Sarah Montgomery Thompson, who lived in Philadelphia, made this embroidered picture by using brightly colored silk threads to stitch the images onto silk material. Although women were discouraged from pursuing oil painting during Thompson’s lifetime, her remarkable embroidery demonstrates the significance of women’s artistic contributions in other media. Little is known about Thompson or her family, but it is clear that she was a gifted needlewoman. It required exceptional skill to work with the delicate threads used to create intricate details such as the eagle’s feathers. Thompson likely framed this ambitious work of art and proudly displayed it in her home.

Like many young women in Philadelphia during the eighteenth and nineteenth centuries, Thompson learned how to embroider as part of her formal education. Many parents encouraged their daughters to learn needlework because it was a useful skill and helped them to learn the “feminine virtue of neatness.” To create this work, a needlework teacher probably drew or traced the picture onto the silk with ink and Thompson filled in the image with her embroidery stitches. Finely detailed areas, such as the faces, were then painted with gouache (“gwash”), either by Thompson, her teacher, or a professional artist.

Sampler
Sampler, 1737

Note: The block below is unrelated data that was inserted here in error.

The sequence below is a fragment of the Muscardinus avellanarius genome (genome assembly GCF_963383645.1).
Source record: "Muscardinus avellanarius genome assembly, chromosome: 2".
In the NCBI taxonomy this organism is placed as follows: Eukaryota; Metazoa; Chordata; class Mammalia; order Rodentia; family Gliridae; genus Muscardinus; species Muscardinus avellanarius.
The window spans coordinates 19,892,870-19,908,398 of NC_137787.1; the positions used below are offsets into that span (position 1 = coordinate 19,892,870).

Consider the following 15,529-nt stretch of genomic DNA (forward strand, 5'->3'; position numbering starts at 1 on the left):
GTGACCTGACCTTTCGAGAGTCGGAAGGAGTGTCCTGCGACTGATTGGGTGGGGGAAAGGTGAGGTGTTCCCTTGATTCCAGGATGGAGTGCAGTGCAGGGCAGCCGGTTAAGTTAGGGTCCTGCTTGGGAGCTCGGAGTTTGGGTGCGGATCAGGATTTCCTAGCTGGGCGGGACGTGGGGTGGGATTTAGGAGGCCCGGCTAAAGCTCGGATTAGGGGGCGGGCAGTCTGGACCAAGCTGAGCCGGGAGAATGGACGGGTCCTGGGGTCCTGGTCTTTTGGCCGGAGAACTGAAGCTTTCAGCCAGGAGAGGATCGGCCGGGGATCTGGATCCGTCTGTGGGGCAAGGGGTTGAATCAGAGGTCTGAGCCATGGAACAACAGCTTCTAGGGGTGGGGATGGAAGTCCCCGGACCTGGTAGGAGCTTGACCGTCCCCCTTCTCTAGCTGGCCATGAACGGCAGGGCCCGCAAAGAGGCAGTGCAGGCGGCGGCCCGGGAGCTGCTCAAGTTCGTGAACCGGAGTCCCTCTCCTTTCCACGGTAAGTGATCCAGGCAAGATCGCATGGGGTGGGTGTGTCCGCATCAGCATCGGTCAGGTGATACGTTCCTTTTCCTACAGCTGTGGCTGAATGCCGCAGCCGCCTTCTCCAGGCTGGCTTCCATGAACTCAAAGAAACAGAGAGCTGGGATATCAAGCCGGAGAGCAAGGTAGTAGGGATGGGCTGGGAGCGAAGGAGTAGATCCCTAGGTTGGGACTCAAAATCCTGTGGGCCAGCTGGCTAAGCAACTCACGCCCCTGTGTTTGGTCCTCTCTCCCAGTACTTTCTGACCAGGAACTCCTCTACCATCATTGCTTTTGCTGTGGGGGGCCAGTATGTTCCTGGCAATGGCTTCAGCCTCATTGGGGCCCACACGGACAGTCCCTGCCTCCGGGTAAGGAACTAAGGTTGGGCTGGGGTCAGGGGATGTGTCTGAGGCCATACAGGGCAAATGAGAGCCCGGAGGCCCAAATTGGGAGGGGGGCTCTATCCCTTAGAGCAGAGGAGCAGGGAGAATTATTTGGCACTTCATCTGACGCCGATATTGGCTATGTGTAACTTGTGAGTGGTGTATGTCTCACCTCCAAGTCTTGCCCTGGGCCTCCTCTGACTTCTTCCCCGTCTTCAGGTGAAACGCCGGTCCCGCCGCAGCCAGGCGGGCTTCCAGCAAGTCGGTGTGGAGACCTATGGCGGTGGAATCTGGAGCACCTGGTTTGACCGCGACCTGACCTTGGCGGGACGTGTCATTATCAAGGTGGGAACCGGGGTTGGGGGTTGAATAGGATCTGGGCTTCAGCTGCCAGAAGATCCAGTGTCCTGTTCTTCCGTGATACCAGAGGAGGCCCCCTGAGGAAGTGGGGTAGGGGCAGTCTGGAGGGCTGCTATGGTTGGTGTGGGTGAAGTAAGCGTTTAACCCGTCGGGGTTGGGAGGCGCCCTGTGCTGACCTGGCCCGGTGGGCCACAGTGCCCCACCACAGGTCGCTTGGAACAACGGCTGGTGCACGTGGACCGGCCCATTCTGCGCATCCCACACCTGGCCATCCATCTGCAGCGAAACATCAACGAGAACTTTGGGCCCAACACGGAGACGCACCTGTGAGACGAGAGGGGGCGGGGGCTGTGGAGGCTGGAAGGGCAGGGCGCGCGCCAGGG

Made by Elizabeth Hudson, American
Linen plain weave with silk embroidery in cross, satin, queen's, tent, stem, and encroaching satin stitches
15 1/2 x 11 3/8 inches (39.4 x 28.9 cm)
Gift (by exchange) of the Robert L. McNeil, Jr. Trusts, 1966
1966-149-1
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Thompson completed this embroidery around 1800, the year after George Washington died. Many Americans regarded their first president as a national hero and were deeply saddened by his death. Across the country, people created images in his honor. These pictures celebrated his contributions to the country and important moments in his life. Thompson and her fellow Philadelphians felt a special connection to Washington because their city was the nation’s capital during his presidency.

The sampler seen here, from 1737 by Elizabeth Hudson (American, 1721–1783), features another type of embroidery that young women in Philadelphia made in the late eighteenth century. Instead of one large picture, the design includes flowers, leaves, and writing, including the names of family members (bottom).

One Picture, Many Artists

This image existed in two forms before Sarah Montgomery Thompson made her embroidered picture (above). John James Barralet, an Irish artist who immigrated to Philadelphia in 1795, drew the original picture. He may have been inspired by a public celebration that took place in 1797 in Philadelphia soon after Washington resigned as president. Another artist, Alexander Lawson, engraved Barralet’s drawing so that it could be reproduced as an illustration in The Philadelphia Magazine in 1799.